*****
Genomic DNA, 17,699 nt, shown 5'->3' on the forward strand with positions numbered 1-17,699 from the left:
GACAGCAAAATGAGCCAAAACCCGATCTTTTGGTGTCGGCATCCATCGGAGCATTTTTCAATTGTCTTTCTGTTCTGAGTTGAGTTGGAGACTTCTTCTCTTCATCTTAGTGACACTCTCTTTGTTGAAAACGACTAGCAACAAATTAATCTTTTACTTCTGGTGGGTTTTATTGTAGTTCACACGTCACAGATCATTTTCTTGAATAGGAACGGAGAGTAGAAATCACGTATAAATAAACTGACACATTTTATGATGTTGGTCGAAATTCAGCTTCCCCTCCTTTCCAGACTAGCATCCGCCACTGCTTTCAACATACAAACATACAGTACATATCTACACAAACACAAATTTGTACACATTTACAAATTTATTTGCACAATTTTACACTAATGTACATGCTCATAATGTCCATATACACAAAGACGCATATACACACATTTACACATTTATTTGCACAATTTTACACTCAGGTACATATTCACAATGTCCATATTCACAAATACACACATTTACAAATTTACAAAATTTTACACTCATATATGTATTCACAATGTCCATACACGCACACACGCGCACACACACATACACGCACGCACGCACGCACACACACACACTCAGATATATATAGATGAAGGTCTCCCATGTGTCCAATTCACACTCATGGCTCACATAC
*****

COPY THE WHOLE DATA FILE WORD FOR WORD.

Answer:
Genomic DNA, 17,699 nt, shown 5'->3' on the forward strand with positions numbered 1-17,699 from the left:
GACAGCAAAATGAGCCAAAACCCGATCTTTTGGTGTCGGCATCCATCGGAGCATTTTTCAATTGTCTTTCTGTTCTGAGTTGAGTTGGAGACTTCTTCTCTTCATCTTAGTGACACTCTCTTTGTTGAAAACGACTAGCAACAAATTAATCTTTTACTTCTGGTGGGTTTTATTGTAGTTCACACGTCACAGATCATTTTCTTGAATAGGAACGGAGAGTAGAAATCACGTATAAATAAACTGACACATTTTATGATGTTGGTCGAAATTCAGCTTCCCCTCCTTTCCAGACTAGCATCCGCCACTGCTTTCAACATACAAACATACAGTACATATCTACACAAACACAAATTTGTACACATTTACAAATTTATTTGCACAATTTTACACTAATGTACATGCTCATAATGTCCATATACACAAAGACGCATATACACACATTTACACATTTATTTGCACAATTTTACACTCAGGTACATATTCACAATGTCCATATTCACAAATACACACATTTACAAATTTACAAAATTTTACACTCATATATGTATTCACAATGTCCATACACGCACACACGCGCACACACACATACACGCACGCACGCACGCACACACACACACTCAGATATATATAGATGAAGGTCTCCCATGTGTCCAATTCACACTCATGGCTCACATAC